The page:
Salt for Svanetia (1930)

Director: Mikhail Kalatozov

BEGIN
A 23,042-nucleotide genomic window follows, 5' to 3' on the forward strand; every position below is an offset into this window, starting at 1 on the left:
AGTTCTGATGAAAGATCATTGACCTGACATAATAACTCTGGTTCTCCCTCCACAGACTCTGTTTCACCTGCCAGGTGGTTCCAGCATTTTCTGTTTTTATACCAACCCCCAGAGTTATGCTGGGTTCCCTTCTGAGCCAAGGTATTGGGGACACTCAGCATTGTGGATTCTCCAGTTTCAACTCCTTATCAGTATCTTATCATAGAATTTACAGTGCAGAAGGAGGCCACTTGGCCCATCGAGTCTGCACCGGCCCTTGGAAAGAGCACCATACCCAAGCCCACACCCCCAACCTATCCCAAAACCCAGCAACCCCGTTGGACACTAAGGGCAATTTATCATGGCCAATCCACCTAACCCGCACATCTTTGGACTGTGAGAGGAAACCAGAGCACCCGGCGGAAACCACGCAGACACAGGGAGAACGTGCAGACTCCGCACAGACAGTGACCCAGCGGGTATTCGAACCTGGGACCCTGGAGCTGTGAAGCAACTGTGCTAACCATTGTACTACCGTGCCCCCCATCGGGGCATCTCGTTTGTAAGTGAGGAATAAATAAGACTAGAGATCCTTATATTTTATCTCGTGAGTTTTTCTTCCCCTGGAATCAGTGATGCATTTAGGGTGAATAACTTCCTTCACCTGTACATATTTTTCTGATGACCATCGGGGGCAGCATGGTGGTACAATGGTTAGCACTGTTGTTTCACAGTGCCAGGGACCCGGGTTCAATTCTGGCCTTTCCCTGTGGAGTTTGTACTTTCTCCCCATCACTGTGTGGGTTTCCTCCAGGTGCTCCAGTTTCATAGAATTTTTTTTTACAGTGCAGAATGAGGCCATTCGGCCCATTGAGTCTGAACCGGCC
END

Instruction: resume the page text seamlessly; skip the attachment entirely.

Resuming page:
This box set ends, therefore, by taking us more or less to the beginning of the curious career of Mikhail Kalatozov, who we’ve seen a few times on this blog… I actually had no idea this kind of began life as a fiction film, and it’s an odd doco indeed that does so (though many unkind folks would probably say many Soviet documentaries were fictional), but so it evidently was; after his fiction feature The Blind Woman was banned, apparently he cannibalised parts of it and added some ethnographic footage he’d shot in Svanetia while making it (alas, the loss of the first film means we’ll likely never know exactly how the two related). The end result was… whatever the hell you call this; it’s even more transparently staged and re-enacted than most films of this sort so “documentary” is kind of stretching things… But whatever it is, it’s kind of amazing. I first saw it back in 2000 in David Stratton’s Continuing Education film history course; in hindsight a decidedly strange choice, but hurray for non-obvious selections. I’d seen Letter Never Sent by then, of course, so it was particularly fascinating to see that, long before he teamed up with Urusevsky, Kalatozov already had some solid ability as a cameraman himself and an eye for some startlingly angled compositions (though, certainly, it would’ve taken a special dickhead not to work wonders with that setting). However, although at least Salt got released, the authorities still weren’t pleased, apparently drawing the confused mixed reaction that it was overly harsh in depicting life in this isolated Georgian backwater (and that the local customs the film presented were actually faked) and that at the same time it wasn’t interested enough in the Soviet solution to making Svanetia emerge into the modern world. I don’t know about the ethnographic aspect—maybe it really is the Soviet answer to Nanook of the North?—but the latter point is easier to agree with… much as I felt Kalatozov’s heart in Nail in the Boot was more in the battle scenes than the Soviet trial at the end, so too Salt does rather give the impression that, whether honestly depicted or not, his interest was really in the Svan people and not their brave Communist liberators; somewhere under the officially sanctioned tut-tutting at this barbarism, there’s almost a sneaking admiration for the Svans’ survival in the face of undeniably staggering hardships.


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